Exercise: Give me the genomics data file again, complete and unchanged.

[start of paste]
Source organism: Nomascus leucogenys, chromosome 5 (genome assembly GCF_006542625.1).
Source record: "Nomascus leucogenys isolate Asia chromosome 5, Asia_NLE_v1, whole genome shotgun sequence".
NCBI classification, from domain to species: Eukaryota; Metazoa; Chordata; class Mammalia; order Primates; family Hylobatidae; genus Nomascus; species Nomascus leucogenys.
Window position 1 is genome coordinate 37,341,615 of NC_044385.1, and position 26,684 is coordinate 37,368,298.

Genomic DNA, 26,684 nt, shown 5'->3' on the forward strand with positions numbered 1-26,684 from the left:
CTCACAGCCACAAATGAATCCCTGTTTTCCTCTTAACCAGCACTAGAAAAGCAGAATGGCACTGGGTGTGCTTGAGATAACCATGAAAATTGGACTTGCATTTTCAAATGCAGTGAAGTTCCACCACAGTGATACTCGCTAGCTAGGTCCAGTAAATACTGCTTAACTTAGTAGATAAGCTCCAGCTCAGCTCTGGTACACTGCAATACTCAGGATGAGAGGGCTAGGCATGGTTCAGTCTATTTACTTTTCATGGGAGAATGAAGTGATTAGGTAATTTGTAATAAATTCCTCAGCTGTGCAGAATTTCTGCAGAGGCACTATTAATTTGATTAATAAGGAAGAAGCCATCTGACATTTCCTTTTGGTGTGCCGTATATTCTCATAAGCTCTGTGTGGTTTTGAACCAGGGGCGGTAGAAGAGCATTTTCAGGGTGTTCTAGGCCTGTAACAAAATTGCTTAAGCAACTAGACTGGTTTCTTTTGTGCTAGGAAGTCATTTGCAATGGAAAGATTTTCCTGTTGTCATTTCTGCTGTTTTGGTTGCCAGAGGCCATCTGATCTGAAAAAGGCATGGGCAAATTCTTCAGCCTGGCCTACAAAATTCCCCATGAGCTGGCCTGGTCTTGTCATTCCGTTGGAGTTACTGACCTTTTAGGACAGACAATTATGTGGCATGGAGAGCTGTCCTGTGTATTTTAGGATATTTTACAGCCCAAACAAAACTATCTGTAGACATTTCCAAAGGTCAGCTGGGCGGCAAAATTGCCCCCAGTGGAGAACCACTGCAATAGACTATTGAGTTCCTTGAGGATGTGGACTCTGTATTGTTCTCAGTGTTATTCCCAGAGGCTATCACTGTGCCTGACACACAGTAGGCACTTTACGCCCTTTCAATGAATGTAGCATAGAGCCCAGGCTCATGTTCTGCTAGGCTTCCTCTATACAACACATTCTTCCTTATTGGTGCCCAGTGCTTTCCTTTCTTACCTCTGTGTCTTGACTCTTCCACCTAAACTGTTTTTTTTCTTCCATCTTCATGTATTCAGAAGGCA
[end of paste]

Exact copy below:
Source organism: Nomascus leucogenys, chromosome 5 (genome assembly GCF_006542625.1).
Source record: "Nomascus leucogenys isolate Asia chromosome 5, Asia_NLE_v1, whole genome shotgun sequence".
NCBI classification, from domain to species: Eukaryota; Metazoa; Chordata; class Mammalia; order Primates; family Hylobatidae; genus Nomascus; species Nomascus leucogenys.
Window position 1 is genome coordinate 37,341,615 of NC_044385.1, and position 26,684 is coordinate 37,368,298.

Genomic DNA, 26,684 nt, shown 5'->3' on the forward strand with positions numbered 1-26,684 from the left:
CTCACAGCCACAAATGAATCCCTGTTTTCCTCTTAACCAGCACTAGAAAAGCAGAATGGCACTGGGTGTGCTTGAGATAACCATGAAAATTGGACTTGCATTTTCAAATGCAGTGAAGTTCCACCACAGTGATACTCGCTAGCTAGGTCCAGTAAATACTGCTTAACTTAGTAGATAAGCTCCAGCTCAGCTCTGGTACACTGCAATACTCAGGATGAGAGGGCTAGGCATGGTTCAGTCTATTTACTTTTCATGGGAGAATGAAGTGATTAGGTAATTTGTAATAAATTCCTCAGCTGTGCAGAATTTCTGCAGAGGCACTATTAATTTGATTAATAAGGAAGAAGCCATCTGACATTTCCTTTTGGTGTGCCGTATATTCTCATAAGCTCTGTGTGGTTTTGAACCAGGGGCGGTAGAAGAGCATTTTCAGGGTGTTCTAGGCCTGTAACAAAATTGCTTAAGCAACTAGACTGGTTTCTTTTGTGCTAGGAAGTCATTTGCAATGGAAAGATTTTCCTGTTGTCATTTCTGCTGTTTTGGTTGCCAGAGGCCATCTGATCTGAAAAAGGCATGGGCAAATTCTTCAGCCTGGCCTACAAAATTCCCCATGAGCTGGCCTGGTCTTGTCATTCCGTTGGAGTTACTGACCTTTTAGGACAGACAATTATGTGGCATGGAGAGCTGTCCTGTGTATTTTAGGATATTTTACAGCCCAAACAAAACTATCTGTAGACATTTCCAAAGGTCAGCTGGGCGGCAAAATTGCCCCCAGTGGAGAACCACTGCAATAGACTATTGAGTTCCTTGAGGATGTGGACTCTGTATTGTTCTCAGTGTTATTCCCAGAGGCTATCACTGTGCCTGACACACAGTAGGCACTTTACGCCCTTTCAATGAATGTAGCATAGAGCCCAGGCTCATGTTCTGCTAGGCTTCCTCTATACAACACATTCTTCCTTATTGGTGCCCAGTGCTTTCCTTTCTTACCTCTGTGTCTTGACTCTTCCACCTAAACTGTTTTTTTTCTTCCATCTTCATGTATTCAGAAGGCA